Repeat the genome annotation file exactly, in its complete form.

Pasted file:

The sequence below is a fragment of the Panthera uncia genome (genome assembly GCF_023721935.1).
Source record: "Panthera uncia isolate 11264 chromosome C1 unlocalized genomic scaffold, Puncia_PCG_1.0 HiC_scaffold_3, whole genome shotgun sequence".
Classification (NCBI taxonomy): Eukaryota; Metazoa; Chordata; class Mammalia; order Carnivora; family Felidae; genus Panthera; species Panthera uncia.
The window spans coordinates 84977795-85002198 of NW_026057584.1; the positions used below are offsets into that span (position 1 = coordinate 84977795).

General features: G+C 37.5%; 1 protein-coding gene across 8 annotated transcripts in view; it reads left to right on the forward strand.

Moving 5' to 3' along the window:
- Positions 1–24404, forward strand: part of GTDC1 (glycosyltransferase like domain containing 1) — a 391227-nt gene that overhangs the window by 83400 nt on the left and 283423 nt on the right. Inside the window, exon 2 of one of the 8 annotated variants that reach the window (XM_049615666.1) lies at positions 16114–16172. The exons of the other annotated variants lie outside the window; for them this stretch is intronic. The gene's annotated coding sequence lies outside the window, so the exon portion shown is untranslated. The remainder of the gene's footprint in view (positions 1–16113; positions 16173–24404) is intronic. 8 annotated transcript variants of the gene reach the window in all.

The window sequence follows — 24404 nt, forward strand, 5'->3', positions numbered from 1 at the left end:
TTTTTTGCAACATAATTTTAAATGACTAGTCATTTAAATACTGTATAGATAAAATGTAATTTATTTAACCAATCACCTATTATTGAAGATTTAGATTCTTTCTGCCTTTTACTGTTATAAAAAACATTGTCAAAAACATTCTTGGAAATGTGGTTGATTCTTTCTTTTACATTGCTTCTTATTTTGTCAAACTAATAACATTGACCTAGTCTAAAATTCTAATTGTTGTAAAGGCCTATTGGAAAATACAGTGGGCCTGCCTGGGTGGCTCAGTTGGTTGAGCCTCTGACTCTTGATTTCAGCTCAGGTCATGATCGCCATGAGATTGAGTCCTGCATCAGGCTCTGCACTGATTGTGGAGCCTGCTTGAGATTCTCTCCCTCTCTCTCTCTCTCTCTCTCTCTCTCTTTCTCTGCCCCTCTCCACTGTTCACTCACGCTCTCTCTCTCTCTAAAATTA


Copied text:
The sequence below is a fragment of the Panthera uncia genome (genome assembly GCF_023721935.1).
Source record: "Panthera uncia isolate 11264 chromosome C1 unlocalized genomic scaffold, Puncia_PCG_1.0 HiC_scaffold_3, whole genome shotgun sequence".
Classification (NCBI taxonomy): Eukaryota; Metazoa; Chordata; class Mammalia; order Carnivora; family Felidae; genus Panthera; species Panthera uncia.
The window spans coordinates 84977795-85002198 of NW_026057584.1; the positions used below are offsets into that span (position 1 = coordinate 84977795).

General features: G+C 37.5%; 1 protein-coding gene across 8 annotated transcripts in view; it reads left to right on the forward strand.

Moving 5' to 3' along the window:
- Positions 1–24404, forward strand: part of GTDC1 (glycosyltransferase like domain containing 1) — a 391227-nt gene that overhangs the window by 83400 nt on the left and 283423 nt on the right. Inside the window, exon 2 of one of the 8 annotated variants that reach the window (XM_049615666.1) lies at positions 16114–16172. The exons of the other annotated variants lie outside the window; for them this stretch is intronic. The gene's annotated coding sequence lies outside the window, so the exon portion shown is untranslated. The remainder of the gene's footprint in view (positions 1–16113; positions 16173–24404) is intronic. 8 annotated transcript variants of the gene reach the window in all.

The window sequence follows — 24404 nt, forward strand, 5'->3', positions numbered from 1 at the left end:
TTTTTTGCAACATAATTTTAAATGACTAGTCATTTAAATACTGTATAGATAAAATGTAATTTATTTAACCAATCACCTATTATTGAAGATTTAGATTCTTTCTGCCTTTTACTGTTATAAAAAACATTGTCAAAAACATTCTTGGAAATGTGGTTGATTCTTTCTTTTACATTGCTTCTTATTTTGTCAAACTAATAACATTGACCTAGTCTAAAATTCTAATTGTTGTAAAGGCCTATTGGAAAATACAGTGGGCCTGCCTGGGTGGCTCAGTTGGTTGAGCCTCTGACTCTTGATTTCAGCTCAGGTCATGATCGCCATGAGATTGAGTCCTGCATCAGGCTCTGCACTGATTGTGGAGCCTGCTTGAGATTCTCTCCCTCTCTCTCTCTCTCTCTCTCTCTCTCTTTCTCTGCCCCTCTCCACTGTTCACTCACGCTCTCTCTCTCTCTAAAATTA